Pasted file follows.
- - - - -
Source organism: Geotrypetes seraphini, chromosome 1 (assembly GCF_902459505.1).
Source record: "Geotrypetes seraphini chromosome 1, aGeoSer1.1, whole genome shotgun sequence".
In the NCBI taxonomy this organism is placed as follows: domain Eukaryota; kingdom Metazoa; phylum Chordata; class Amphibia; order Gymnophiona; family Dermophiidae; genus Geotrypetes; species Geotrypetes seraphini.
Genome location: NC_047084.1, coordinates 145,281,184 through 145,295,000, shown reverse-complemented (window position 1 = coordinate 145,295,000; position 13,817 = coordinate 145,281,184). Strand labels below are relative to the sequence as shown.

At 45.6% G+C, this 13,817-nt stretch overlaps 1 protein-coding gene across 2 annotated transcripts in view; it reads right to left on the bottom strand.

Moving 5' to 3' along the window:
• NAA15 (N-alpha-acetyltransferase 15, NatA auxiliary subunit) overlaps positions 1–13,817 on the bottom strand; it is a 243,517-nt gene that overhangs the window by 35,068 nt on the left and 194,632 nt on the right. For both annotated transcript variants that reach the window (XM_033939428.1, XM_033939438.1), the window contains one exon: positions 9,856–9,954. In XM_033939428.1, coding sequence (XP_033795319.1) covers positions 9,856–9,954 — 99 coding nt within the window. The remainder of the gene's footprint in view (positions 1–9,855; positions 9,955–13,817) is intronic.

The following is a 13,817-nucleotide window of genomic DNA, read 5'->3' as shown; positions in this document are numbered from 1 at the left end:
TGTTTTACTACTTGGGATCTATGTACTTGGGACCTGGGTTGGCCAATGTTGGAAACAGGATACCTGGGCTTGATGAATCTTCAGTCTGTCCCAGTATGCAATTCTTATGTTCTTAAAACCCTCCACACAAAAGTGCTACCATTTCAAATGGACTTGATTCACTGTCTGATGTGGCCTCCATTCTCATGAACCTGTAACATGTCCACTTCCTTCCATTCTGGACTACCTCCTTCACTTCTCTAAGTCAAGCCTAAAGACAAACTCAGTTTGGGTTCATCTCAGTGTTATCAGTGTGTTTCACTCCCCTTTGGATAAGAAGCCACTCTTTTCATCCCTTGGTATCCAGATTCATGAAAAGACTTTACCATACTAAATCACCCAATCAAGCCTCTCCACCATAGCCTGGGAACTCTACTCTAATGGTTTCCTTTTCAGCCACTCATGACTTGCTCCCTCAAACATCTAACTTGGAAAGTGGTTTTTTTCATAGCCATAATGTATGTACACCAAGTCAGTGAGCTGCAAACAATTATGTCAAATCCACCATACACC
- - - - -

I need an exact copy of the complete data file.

Source organism: Geotrypetes seraphini, chromosome 1 (assembly GCF_902459505.1).
Source record: "Geotrypetes seraphini chromosome 1, aGeoSer1.1, whole genome shotgun sequence".
In the NCBI taxonomy this organism is placed as follows: domain Eukaryota; kingdom Metazoa; phylum Chordata; class Amphibia; order Gymnophiona; family Dermophiidae; genus Geotrypetes; species Geotrypetes seraphini.
Genome location: NC_047084.1, coordinates 145,281,184 through 145,295,000, shown reverse-complemented (window position 1 = coordinate 145,295,000; position 13,817 = coordinate 145,281,184). Strand labels below are relative to the sequence as shown.

At 45.6% G+C, this 13,817-nt stretch overlaps 1 protein-coding gene across 2 annotated transcripts in view; it reads right to left on the bottom strand.

Moving 5' to 3' along the window:
• NAA15 (N-alpha-acetyltransferase 15, NatA auxiliary subunit) overlaps positions 1–13,817 on the bottom strand; it is a 243,517-nt gene that overhangs the window by 35,068 nt on the left and 194,632 nt on the right. For both annotated transcript variants that reach the window (XM_033939428.1, XM_033939438.1), the window contains one exon: positions 9,856–9,954. In XM_033939428.1, coding sequence (XP_033795319.1) covers positions 9,856–9,954 — 99 coding nt within the window. The remainder of the gene's footprint in view (positions 1–9,855; positions 9,955–13,817) is intronic.

The following is a 13,817-nucleotide window of genomic DNA, read 5'->3' as shown; positions in this document are numbered from 1 at the left end:
TGTTTTACTACTTGGGATCTATGTACTTGGGACCTGGGTTGGCCAATGTTGGAAACAGGATACCTGGGCTTGATGAATCTTCAGTCTGTCCCAGTATGCAATTCTTATGTTCTTAAAACCCTCCACACAAAAGTGCTACCATTTCAAATGGACTTGATTCACTGTCTGATGTGGCCTCCATTCTCATGAACCTGTAACATGTCCACTTCCTTCCATTCTGGACTACCTCCTTCACTTCTCTAAGTCAAGCCTAAAGACAAACTCAGTTTGGGTTCATCTCAGTGTTATCAGTGTGTTTCACTCCCCTTTGGATAAGAAGCCACTCTTTTCATCCCTTGGTATCCAGATTCATGAAAAGACTTTACCATACTAAATCACCCAATCAAGCCTCTCCACCATAGCCTGGGAACTCTACTCTAATGGTTTCCTTTTCAGCCACTCATGACTTGCTCCCTCAAACATCTAACTTGGAAAGTGGTTTTTTTCATAGCCATAATGTATGTACACCAAGTCAGTGAGCTGCAAACAATTATGTCAAATCCACCATACACC